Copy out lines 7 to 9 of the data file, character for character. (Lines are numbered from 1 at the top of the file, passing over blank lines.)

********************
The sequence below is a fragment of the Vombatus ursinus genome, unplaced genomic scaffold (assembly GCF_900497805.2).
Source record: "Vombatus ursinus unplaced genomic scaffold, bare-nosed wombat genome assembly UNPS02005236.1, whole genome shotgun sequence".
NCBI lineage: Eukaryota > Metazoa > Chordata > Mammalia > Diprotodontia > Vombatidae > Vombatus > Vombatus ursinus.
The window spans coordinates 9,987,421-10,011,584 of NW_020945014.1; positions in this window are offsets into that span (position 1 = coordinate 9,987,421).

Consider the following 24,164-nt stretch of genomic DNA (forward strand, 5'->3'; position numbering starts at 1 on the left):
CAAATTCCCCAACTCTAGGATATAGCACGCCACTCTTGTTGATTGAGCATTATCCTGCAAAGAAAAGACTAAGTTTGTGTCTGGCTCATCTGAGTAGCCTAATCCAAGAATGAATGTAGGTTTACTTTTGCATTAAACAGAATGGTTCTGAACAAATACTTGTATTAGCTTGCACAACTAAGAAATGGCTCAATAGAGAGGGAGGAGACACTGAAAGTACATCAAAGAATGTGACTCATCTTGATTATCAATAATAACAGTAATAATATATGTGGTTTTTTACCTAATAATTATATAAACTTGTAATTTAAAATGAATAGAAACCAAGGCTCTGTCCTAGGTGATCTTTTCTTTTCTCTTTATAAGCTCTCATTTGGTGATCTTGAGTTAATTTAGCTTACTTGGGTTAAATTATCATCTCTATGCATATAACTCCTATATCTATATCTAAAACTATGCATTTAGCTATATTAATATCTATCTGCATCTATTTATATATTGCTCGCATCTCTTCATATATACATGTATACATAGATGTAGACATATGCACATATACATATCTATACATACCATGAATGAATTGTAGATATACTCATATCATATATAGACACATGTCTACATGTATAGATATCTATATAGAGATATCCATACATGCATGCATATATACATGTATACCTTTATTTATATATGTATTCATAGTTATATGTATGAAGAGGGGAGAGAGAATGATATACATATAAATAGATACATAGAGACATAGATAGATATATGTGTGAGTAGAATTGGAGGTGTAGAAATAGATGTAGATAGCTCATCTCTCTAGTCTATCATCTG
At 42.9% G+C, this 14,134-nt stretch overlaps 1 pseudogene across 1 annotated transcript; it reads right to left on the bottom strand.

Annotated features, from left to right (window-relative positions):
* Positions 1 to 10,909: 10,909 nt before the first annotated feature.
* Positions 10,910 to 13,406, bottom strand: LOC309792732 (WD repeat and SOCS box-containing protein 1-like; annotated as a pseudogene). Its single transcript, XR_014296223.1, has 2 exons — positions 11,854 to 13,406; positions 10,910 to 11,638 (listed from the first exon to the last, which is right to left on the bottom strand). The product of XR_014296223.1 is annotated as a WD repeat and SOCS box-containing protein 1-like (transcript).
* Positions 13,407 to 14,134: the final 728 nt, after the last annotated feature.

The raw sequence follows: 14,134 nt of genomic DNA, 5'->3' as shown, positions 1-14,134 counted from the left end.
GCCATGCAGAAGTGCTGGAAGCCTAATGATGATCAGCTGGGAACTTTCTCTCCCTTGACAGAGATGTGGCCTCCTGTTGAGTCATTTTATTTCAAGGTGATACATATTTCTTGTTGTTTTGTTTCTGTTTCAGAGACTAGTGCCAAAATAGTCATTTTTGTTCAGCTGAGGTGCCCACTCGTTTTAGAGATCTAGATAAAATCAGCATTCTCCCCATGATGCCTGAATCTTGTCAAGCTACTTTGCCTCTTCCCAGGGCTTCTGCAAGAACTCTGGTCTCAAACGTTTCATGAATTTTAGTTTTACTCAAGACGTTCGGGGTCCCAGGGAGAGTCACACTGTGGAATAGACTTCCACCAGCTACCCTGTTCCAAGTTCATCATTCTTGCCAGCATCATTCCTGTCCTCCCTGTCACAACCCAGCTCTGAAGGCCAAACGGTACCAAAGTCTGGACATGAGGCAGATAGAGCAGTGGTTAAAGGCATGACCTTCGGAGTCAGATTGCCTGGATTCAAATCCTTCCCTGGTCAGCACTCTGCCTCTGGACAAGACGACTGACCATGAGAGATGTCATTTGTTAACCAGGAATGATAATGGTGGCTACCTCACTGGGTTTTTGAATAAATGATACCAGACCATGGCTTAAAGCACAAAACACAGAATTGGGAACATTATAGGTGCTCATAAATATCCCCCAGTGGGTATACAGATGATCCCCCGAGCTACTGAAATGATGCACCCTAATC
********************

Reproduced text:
At 42.9% G+C, this 14,134-nt stretch overlaps 1 pseudogene across 1 annotated transcript; it reads right to left on the bottom strand.

Annotated features, from left to right (window-relative positions):
* Positions 1 to 10,909: 10,909 nt before the first annotated feature.